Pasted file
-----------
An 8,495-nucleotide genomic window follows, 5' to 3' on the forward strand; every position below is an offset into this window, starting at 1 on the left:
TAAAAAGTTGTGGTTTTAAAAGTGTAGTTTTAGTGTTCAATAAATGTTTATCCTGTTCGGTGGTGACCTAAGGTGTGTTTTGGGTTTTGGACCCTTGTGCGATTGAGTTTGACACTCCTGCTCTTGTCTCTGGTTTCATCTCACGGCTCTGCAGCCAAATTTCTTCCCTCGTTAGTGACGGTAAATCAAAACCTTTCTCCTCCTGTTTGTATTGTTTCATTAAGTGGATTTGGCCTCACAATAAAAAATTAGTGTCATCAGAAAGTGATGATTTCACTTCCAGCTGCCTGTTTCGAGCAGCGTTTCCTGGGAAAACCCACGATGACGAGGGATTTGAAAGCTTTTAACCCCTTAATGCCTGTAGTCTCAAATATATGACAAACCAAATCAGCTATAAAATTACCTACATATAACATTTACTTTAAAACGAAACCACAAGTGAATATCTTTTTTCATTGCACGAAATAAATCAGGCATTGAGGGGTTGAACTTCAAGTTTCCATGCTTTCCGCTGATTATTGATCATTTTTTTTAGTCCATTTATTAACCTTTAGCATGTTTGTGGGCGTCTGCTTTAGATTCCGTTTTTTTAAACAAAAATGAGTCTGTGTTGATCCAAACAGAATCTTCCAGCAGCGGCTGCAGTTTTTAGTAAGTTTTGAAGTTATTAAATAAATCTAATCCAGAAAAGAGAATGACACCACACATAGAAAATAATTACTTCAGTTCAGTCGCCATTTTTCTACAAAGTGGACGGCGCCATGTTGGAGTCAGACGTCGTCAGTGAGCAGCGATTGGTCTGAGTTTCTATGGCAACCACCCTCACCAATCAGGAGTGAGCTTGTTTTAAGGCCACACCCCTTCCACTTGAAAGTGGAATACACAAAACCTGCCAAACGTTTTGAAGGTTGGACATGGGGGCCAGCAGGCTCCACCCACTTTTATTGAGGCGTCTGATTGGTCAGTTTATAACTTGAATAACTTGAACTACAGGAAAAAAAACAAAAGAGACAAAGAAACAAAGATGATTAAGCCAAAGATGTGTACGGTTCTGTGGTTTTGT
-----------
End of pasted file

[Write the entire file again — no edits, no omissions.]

An 8,495-nucleotide genomic window follows, 5' to 3' on the forward strand; every position below is an offset into this window, starting at 1 on the left:
TAAAAAGTTGTGGTTTTAAAAGTGTAGTTTTAGTGTTCAATAAATGTTTATCCTGTTCGGTGGTGACCTAAGGTGTGTTTTGGGTTTTGGACCCTTGTGCGATTGAGTTTGACACTCCTGCTCTTGTCTCTGGTTTCATCTCACGGCTCTGCAGCCAAATTTCTTCCCTCGTTAGTGACGGTAAATCAAAACCTTTCTCCTCCTGTTTGTATTGTTTCATTAAGTGGATTTGGCCTCACAATAAAAAATTAGTGTCATCAGAAAGTGATGATTTCACTTCCAGCTGCCTGTTTCGAGCAGCGTTTCCTGGGAAAACCCACGATGACGAGGGATTTGAAAGCTTTTAACCCCTTAATGCCTGTAGTCTCAAATATATGACAAACCAAATCAGCTATAAAATTACCTACATATAACATTTACTTTAAAACGAAACCACAAGTGAATATCTTTTTTCATTGCACGAAATAAATCAGGCATTGAGGGGTTGAACTTCAAGTTTCCATGCTTTCCGCTGATTATTGATCATTTTTTTTAGTCCATTTATTAACCTTTAGCATGTTTGTGGGCGTCTGCTTTAGATTCCGTTTTTTTAAACAAAAATGAGTCTGTGTTGATCCAAACAGAATCTTCCAGCAGCGGCTGCAGTTTTTAGTAAGTTTTGAAGTTATTAAATAAATCTAATCCAGAAAAGAGAATGACACCACACATAGAAAATAATTACTTCAGTTCAGTCGCCATTTTTCTACAAAGTGGACGGCGCCATGTTGGAGTCAGACGTCGTCAGTGAGCAGCGATTGGTCTGAGTTTCTATGGCAACCACCCTCACCAATCAGGAGTGAGCTTGTTTTAAGGCCACACCCCTTCCACTTGAAAGTGGAATACACAAAACCTGCCAAACGTTTTGAAGGTTGGACATGGGGGCCAGCAGGCTCCACCCACTTTTATTGAGGCGTCTGATTGGTCAGTTTATAACTTGAATAACTTGAACTACAGGAAAAAAAACAAAAGAGACAAAGAAACAAAGATGATTAAGCCAAAGATGTGTACGGTTCTGTGGTTTTGT